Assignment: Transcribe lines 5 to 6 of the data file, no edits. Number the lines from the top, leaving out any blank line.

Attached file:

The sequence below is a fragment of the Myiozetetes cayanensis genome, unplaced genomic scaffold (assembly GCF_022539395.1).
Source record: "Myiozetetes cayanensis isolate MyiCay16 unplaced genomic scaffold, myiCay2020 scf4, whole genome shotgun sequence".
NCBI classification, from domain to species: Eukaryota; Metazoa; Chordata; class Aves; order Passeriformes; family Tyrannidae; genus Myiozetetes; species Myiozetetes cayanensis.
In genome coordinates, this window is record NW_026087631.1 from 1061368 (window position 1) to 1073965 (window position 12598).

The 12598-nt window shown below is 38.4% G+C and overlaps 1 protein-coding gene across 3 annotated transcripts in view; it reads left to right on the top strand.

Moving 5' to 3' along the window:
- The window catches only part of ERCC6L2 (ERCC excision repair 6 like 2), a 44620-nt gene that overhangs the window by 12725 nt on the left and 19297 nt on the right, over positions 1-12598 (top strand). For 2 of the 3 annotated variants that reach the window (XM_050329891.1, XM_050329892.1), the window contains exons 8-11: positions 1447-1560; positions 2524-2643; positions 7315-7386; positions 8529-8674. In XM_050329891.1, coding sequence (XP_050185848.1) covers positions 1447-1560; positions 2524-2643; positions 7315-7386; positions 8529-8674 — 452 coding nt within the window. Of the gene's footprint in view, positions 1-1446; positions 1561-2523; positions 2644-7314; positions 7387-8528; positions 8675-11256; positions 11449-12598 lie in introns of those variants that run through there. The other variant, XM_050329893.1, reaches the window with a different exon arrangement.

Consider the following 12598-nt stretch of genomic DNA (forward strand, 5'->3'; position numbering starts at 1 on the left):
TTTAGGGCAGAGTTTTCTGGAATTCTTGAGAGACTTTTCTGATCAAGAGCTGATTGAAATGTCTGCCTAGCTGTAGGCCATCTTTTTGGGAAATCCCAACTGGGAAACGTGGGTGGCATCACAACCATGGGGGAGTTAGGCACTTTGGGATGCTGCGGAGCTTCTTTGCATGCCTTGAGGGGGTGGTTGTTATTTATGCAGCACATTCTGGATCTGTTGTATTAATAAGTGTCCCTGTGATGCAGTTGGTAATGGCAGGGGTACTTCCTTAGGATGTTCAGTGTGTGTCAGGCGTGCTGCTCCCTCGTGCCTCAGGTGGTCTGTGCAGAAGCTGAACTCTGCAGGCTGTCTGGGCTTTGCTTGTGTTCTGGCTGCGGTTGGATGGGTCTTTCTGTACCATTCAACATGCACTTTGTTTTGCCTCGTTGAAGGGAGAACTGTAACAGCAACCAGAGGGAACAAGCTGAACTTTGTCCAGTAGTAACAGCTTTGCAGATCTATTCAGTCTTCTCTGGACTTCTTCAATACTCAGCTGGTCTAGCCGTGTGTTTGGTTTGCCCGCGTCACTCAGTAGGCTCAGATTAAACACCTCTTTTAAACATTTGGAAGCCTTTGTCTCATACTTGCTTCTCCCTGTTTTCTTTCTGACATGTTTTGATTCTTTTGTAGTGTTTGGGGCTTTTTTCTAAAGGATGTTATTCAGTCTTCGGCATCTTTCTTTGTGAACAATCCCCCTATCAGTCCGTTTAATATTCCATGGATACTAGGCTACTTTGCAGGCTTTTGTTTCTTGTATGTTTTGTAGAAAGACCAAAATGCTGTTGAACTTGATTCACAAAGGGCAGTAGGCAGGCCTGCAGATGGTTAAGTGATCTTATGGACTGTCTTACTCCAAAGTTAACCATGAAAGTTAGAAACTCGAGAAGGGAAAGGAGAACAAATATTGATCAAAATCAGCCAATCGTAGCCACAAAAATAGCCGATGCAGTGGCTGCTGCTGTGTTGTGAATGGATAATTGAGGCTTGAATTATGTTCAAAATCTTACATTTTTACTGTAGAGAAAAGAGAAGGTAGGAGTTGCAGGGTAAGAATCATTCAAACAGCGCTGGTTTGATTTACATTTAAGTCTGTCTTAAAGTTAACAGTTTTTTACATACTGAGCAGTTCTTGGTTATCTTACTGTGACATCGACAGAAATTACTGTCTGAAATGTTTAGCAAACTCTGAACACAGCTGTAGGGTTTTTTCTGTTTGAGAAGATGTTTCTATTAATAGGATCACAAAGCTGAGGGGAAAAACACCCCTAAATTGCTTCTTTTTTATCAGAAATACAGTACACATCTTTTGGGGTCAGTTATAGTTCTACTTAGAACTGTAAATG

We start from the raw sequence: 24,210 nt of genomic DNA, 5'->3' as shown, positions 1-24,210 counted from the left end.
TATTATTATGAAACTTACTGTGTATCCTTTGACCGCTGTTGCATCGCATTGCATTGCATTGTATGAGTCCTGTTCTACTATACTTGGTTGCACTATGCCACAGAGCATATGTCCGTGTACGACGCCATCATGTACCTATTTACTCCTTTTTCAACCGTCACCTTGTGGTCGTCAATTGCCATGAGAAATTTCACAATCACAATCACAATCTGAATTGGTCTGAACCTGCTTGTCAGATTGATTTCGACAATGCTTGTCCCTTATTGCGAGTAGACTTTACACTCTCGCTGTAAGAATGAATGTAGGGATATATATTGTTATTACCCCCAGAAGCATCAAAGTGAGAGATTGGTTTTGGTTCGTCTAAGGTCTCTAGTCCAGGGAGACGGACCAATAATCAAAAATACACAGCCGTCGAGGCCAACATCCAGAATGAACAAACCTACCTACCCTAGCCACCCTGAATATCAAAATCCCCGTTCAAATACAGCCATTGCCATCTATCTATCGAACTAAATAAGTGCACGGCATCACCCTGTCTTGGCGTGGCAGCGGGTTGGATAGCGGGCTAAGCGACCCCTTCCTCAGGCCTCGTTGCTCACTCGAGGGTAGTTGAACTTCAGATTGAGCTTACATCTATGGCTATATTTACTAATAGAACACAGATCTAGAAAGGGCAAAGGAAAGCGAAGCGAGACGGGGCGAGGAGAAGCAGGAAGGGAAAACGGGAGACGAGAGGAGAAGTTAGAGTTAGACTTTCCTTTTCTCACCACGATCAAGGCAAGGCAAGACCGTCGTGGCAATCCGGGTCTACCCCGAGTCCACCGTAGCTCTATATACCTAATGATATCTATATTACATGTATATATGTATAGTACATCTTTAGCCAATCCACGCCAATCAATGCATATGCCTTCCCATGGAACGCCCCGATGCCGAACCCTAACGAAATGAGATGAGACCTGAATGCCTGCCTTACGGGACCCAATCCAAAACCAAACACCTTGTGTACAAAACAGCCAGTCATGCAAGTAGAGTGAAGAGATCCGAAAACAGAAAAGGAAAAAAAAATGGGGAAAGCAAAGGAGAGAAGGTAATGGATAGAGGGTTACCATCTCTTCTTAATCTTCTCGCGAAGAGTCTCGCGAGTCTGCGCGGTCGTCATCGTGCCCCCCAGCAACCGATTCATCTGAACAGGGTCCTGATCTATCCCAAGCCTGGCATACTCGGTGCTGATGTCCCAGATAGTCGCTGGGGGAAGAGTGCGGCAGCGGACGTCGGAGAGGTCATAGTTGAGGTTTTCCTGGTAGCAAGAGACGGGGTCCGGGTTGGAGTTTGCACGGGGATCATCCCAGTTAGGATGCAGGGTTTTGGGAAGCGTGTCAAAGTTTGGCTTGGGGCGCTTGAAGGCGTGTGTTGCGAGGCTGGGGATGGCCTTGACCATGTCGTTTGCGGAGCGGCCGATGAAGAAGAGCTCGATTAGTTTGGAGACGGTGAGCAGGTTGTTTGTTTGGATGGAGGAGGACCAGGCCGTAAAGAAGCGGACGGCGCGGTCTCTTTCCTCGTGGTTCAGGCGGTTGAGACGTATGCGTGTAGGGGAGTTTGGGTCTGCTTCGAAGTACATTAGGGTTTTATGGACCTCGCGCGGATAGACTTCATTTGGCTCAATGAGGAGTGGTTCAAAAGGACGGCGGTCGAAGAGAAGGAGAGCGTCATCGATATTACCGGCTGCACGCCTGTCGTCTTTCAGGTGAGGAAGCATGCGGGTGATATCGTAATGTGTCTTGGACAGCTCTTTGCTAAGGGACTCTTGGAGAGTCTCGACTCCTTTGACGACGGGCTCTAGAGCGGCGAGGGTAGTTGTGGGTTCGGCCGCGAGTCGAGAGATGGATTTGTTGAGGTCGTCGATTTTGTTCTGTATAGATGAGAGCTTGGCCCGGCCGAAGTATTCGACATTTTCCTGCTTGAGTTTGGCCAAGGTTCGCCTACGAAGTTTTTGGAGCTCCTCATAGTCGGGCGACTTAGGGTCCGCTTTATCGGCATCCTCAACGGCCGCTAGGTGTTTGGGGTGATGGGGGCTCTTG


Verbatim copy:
The 12598-nt window shown below is 38.4% G+C and overlaps 1 protein-coding gene across 3 annotated transcripts in view; it reads left to right on the top strand.

Moving 5' to 3' along the window: